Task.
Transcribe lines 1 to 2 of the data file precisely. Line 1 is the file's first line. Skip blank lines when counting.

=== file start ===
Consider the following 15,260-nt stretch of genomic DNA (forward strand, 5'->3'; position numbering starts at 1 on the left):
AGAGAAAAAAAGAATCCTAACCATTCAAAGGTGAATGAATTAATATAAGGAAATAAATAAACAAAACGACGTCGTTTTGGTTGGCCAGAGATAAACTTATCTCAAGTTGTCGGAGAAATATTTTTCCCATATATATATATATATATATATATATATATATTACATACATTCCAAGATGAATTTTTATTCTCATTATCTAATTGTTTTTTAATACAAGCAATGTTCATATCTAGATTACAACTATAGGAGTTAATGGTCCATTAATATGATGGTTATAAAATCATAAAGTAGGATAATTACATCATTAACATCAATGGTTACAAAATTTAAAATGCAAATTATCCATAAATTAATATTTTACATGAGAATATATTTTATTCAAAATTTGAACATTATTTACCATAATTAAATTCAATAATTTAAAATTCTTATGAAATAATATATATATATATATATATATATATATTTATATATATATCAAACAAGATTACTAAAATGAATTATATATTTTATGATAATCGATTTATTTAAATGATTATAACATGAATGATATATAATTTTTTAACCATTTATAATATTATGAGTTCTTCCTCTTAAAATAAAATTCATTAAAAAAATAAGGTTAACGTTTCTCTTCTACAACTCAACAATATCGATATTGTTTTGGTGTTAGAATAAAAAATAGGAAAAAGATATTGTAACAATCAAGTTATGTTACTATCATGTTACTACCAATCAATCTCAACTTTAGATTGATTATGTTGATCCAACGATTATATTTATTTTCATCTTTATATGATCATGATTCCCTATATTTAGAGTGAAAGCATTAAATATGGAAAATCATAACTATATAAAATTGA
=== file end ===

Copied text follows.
Consider the following 15,260-nt stretch of genomic DNA (forward strand, 5'->3'; position numbering starts at 1 on the left):
AGAGAAAAAAAGAATCCTAACCATTCAAAGGTGAATGAATTAATATAAGGAAATAAATAAACAAAACGACGTCGTTTTGGTTGGCCAGAGATAAACTTATCTCAAGTTGTCGGAGAAATATTTTTCCCATATATATATATATATATATATATATATATATTACATACATTCCAAGATGAATTTTTATTCTCATTATCTAATTGTTTTTTAATACAAGCAATGTTCATATCTAGATTACAACTATAGGAGTTAATGGTCCATTAATATGATGGTTATAAAATCATAAAGTAGGATAATTACATCATTAACATCAATGGTTACAAAATTTAAAATGCAAATTATCCATAAATTAATATTTTACATGAGAATATATTTTATTCAAAATTTGAACATTATTTACCATAATTAAATTCAATAATTTAAAATTCTTATGAAATAATATATATATATATATATATATATATATTTATATATATATCAAACAAGATTACTAAAATGAATTATATATTTTATGATAATCGATTTATTTAAATGATTATAACATGAATGATATATAATTTTTTAACCATTTATAATATTATGAGTTCTTCCTCTTAAAATAAAATTCATTAAAAAAATAAGGTTAACGTTTCTCTTCTACAACTCAACAATATCGATATTGTTTTGGTGTTAGAATAAAAAATAGGAAAAAGATATTGTAACAATCAAGTTATGTTACTATCATGTTACTACCAATCAATCTCAACTTTAGATTGATTATGTTGATCCAACGATTATATTTATTTTCATCTTTATATGATCATGATTCCCTATATTTAGAGTGAAAGCATTAAATATGGAAAATCATAACTATATAAAATTGA